The latest mission by OPEC and its partners to contain a crude oil glut is entering its most critical phase.

Saudi Arabia, Russia and other major crude exporters have struggled to keep a surplus in check over the past six months. But oil prices remain stuck below levels most of the coalition need to fund their economies.

The coalition’s best chance to tame the oversupply may be this quarter, when oil demand hits an annual peak. After that, world markets enter a weak patch through the winter into 2020. If OPEC and its allies can’t deplete inventories, their primary measure of success, it’ll be hard to avoid the conclusion that their strategy is a bust.

Q3 Is Pivotal For Oil

“The third quarter is the optimal window to put a significant dent into global inventories,” said Michael Tran, a commodity strategist at RBC Capital Markets LLC in New York. “Otherwise the challenge facing OPEC of returning inventories back to equilibrium becomes an even taller task.”

The 24-nation alliance known as OPEC+, a union between the Organization of Petroleum Exporting Countries and non-members that together pumps about half the world’s oil, has faced a tough job in trying to balance markets since it formed almost three years ago. The ongoing American shale boom unleashed a wave of competing supply.

The task for OPEC+ has only grown harder this year with a slowing global economy and the U.S.-China trade war sapping fuel consumption. In response, OPEC+ has been implementing a production cut of 1.2 million barrels a day.

Mixed Results

The results for the first six months, however, were mixed, with stockpiles in developed nations unexpectedly swelling by 164 million barrels, according to the International Energy Agency.

Oil prices have consequently faltered. After rallying about 40% to more than $75 a barrel in London during the first four months, they have since retreated to stay below the level most OPEC nations require to cover government spending. Brent futures were near $63.50 a barrel Thursday.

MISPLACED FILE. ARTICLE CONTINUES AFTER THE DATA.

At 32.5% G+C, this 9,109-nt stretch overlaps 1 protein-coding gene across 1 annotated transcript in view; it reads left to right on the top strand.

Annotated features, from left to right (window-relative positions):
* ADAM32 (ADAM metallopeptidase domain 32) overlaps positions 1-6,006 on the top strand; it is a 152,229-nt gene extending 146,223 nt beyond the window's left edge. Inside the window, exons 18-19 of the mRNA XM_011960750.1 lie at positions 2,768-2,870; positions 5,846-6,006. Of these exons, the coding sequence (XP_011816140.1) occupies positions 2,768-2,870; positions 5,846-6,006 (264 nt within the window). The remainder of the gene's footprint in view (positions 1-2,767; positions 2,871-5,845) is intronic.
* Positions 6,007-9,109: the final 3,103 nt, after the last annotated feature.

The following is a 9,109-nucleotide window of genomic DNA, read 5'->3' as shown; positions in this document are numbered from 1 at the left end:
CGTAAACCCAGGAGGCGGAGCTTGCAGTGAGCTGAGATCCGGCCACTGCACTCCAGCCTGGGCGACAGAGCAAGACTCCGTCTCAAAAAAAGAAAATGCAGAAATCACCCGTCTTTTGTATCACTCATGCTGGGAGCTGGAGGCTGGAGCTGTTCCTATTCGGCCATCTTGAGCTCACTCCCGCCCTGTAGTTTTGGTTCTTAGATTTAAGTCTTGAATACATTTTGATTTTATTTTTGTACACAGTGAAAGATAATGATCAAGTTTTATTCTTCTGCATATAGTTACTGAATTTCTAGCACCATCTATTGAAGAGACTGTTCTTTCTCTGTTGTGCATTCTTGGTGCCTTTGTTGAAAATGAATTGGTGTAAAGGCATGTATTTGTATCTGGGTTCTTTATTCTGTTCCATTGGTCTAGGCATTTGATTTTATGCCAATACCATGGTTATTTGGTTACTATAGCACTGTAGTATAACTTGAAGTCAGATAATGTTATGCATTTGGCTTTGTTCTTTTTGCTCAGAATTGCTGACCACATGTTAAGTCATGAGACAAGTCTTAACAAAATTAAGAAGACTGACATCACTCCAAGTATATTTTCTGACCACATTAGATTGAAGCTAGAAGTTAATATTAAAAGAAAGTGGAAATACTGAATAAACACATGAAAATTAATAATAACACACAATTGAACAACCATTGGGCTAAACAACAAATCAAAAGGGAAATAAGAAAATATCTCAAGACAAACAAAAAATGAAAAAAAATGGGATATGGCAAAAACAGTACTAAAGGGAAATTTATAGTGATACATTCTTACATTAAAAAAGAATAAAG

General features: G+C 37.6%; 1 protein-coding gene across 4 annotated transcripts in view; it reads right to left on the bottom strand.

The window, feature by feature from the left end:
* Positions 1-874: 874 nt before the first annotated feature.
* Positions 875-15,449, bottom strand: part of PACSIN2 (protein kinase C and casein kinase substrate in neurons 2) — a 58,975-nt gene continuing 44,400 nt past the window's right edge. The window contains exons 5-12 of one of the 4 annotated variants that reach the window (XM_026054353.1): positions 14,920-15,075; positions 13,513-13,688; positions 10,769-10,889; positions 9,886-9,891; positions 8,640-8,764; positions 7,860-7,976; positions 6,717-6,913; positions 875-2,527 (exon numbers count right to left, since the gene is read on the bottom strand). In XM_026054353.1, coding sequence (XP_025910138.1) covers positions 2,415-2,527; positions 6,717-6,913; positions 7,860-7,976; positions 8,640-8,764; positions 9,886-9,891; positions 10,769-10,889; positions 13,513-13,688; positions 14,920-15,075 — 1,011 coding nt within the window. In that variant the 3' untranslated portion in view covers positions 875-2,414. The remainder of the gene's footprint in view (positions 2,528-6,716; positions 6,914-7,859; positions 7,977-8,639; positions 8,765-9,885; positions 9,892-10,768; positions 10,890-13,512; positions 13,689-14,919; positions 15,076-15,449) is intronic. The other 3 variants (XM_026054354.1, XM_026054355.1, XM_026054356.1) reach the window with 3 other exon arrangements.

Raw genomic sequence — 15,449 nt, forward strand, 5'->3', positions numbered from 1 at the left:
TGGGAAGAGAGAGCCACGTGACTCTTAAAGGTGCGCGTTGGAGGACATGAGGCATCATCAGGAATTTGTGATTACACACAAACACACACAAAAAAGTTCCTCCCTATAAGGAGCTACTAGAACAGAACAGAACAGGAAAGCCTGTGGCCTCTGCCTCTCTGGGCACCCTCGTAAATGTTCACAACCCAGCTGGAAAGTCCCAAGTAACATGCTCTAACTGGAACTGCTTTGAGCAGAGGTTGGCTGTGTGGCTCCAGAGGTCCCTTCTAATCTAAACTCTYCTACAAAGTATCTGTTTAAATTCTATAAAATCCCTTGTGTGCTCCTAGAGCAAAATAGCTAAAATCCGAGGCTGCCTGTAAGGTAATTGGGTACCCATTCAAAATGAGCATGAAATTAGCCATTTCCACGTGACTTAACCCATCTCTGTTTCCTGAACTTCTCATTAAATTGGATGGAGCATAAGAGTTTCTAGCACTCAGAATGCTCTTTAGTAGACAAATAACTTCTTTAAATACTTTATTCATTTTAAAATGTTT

Whittling down inventories is OPEC’s top priority. If there is to be a turnaround in achieving that objective, it should be visible now.

Global oil demand is forecast to surge to a record high of 101.4 million barrels a day this quarter as American motorists take to the road for summer vacations, according to the Paris-based IEA.

By keeping output at current rates, OPEC should be able to slash global inventories by about 64 million barrels between July and the end of September, the IEA’s data indicate. OPEC’s own estimates point to an even sharper reduction in stockpiles, of about 149 million barrels.

Summer Demand Is Helping

There are signs that high summer demand is starting to take effect. Crude stockpiles in the U.S. declined by 10.84 million barrels last week in a sixth consecutive week of draws, the longest stretch since early 2018.

But after this quarter, the window of opportunity begins to close.

Demand for OPEC’s crude will ease in the fourth quarter and then retreat sharply in early 2020 as U.S. shale production continues to soar, the IEA predicts.

“The second half of 2019 might be OPEC’s last best shot at tightening the market before the supply glut emerges in 2020,” said Ed Morse, head of commodities research at Citigroup in New York.

Doubts Surround OPEC Strategy

But Bob McNally, president of Rapidan Energy Group and a former oil official under President George W. Bush, said, “I doubt OPEC+ can implement a big enough stock draw in the third quarter to offset the supply tsunami coming next year.”

He added, “And if a recession hits, or Trump strikes a deal with Iran, it’s game over for OPEC no matter how big the third-quarter draw.”